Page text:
Sunday, April 22, 2007

Beauty & the Quiet Mind

The Art of Painting - Jan Vermeer
c. 1666-73; Oil on canvas, 130 x 110 cm; Kunsthistorisches Museum, Vienna

Sylvia Shaw Judson gave us a slim volume entitled, The Quiet Eye, the philosophy of which being one of quieting one's inner life through art; using that which one looks upon to bring about a peace that is rare, given our usual states of conscious turmoil, hectic drivenness, and other conditions of unrest. This, of course, is the point of carving out time to spend on a retreat. But I find the paintings of Jan Vermeer to provide such opportunities of centering, reflection, contemplation (I believe fellow Massketeer Porthos does too, but I'll let him speak for himself.) Music by the Tallis Scholars is conducive to such contemplation as well.

Given the works of evil perpetrated upon students and faculty of Virginia Tech University, the alternatives -- a "mind enslaved" and a mind at rest in God's arms [Psalm 131] -- one would do well to heed the words shared by friend and mentor, Gil Bailie:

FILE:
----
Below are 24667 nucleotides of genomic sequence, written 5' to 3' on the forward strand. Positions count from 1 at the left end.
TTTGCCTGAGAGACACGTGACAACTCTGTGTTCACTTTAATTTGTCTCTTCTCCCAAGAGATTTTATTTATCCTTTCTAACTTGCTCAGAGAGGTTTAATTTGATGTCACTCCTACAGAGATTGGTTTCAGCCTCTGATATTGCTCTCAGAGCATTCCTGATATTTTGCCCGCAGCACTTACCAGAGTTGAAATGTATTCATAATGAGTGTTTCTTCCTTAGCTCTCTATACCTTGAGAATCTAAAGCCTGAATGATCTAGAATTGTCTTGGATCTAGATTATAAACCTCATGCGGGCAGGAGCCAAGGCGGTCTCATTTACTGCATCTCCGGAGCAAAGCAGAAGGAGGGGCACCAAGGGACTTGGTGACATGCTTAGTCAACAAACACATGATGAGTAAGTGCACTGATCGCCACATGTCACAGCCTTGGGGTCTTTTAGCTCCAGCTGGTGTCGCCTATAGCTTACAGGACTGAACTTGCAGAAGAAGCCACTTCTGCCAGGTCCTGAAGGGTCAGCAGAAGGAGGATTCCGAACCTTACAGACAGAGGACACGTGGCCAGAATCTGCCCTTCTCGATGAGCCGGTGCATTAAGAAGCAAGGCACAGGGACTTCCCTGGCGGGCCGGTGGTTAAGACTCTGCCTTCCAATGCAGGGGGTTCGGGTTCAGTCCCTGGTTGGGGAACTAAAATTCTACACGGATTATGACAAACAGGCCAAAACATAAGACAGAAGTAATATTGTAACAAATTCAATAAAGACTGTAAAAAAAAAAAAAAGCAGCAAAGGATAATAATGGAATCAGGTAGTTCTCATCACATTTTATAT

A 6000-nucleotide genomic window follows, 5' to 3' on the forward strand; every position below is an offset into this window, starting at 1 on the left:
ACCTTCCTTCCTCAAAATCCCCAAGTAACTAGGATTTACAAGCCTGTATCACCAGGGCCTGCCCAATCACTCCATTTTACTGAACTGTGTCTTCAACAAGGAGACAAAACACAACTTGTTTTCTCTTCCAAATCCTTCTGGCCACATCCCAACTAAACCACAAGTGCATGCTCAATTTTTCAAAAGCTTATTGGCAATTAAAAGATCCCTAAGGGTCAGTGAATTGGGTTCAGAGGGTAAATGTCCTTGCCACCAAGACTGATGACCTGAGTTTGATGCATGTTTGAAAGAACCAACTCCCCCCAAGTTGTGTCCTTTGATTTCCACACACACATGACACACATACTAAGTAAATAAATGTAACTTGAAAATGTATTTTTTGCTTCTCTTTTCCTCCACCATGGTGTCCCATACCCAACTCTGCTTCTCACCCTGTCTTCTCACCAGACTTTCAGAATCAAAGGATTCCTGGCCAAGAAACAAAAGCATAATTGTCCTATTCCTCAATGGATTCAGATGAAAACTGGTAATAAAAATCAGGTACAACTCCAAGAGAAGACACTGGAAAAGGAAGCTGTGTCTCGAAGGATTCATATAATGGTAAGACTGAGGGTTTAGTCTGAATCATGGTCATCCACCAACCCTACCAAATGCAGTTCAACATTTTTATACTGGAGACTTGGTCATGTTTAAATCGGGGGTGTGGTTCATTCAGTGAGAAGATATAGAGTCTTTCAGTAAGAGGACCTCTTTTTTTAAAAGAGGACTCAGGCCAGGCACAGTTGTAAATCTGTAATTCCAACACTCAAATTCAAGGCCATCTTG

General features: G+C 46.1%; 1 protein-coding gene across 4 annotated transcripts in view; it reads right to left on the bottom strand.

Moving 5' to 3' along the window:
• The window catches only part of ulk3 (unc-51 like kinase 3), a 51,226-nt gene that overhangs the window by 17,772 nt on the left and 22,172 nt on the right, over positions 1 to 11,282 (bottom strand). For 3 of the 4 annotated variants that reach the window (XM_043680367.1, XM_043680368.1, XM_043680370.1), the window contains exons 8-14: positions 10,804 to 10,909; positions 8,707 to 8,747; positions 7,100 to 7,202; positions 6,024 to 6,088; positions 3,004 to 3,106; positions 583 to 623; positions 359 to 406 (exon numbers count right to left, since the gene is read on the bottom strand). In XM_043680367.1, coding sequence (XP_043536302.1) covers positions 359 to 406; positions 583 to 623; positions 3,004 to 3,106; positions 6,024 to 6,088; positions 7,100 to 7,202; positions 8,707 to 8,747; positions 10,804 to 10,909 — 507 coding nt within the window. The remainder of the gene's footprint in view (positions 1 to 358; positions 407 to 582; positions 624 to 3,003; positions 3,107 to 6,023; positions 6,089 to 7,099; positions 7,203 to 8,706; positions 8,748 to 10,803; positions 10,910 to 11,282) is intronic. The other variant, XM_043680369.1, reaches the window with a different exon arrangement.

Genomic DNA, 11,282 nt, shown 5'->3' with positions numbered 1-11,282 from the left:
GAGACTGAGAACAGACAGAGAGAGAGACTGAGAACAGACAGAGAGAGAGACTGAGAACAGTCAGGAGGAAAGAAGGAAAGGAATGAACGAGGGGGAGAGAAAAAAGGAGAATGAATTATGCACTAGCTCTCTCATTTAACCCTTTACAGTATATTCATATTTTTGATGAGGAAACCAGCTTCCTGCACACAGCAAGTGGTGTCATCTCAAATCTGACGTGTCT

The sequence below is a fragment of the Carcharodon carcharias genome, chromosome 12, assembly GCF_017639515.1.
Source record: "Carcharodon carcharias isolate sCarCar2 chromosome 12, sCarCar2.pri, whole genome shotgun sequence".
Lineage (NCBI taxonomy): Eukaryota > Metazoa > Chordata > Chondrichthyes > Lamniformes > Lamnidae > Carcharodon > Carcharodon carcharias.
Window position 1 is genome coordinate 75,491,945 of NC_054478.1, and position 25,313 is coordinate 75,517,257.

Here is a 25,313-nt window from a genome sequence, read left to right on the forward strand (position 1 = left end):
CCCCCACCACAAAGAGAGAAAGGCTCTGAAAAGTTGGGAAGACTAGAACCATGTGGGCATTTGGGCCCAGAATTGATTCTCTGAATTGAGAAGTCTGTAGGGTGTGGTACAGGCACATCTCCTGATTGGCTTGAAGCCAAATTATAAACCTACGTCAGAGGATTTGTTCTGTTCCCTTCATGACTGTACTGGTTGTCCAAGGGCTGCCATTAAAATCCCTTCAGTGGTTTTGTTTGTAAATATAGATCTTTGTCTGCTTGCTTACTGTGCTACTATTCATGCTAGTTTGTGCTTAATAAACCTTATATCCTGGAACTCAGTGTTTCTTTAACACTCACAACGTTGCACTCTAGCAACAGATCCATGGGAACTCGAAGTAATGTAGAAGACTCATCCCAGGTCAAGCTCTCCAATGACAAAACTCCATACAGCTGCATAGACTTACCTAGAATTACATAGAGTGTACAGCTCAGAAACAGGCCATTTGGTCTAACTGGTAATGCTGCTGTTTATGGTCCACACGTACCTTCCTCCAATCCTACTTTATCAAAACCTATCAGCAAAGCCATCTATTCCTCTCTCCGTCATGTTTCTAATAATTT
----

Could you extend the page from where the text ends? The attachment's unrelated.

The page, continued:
(The polymorphously perverse mind) is a mind enslaved. It desires not only to possess the other, but to consume or destroy. It wishes not only to imitate the other, nor merely to possess itself in the other, but to destroy the other as the place where the self is alienated to itself.

All the appeals to custom, to tradition, to authority, to the positive teaching of religion, to the gestures repeated since childhood are not meant to compel reason nor to supplement it, but to protect it against the vertigo of the imagination. And the only people to be scandalized are, in the words of St Augustine, ‘Those who do not know how rare and difficult a thing it is for the fleshly imagination to be subdued by the serenity of a devout mind."

2 comments:

Andrew K said...

ALdous Huxley described Vermeer as a painter of human still lives. The Art of Painting is my personal favourite Vermeer painting.

Athos said...

I quite agree regarding Rembrandt's Three Crosses, Andrew.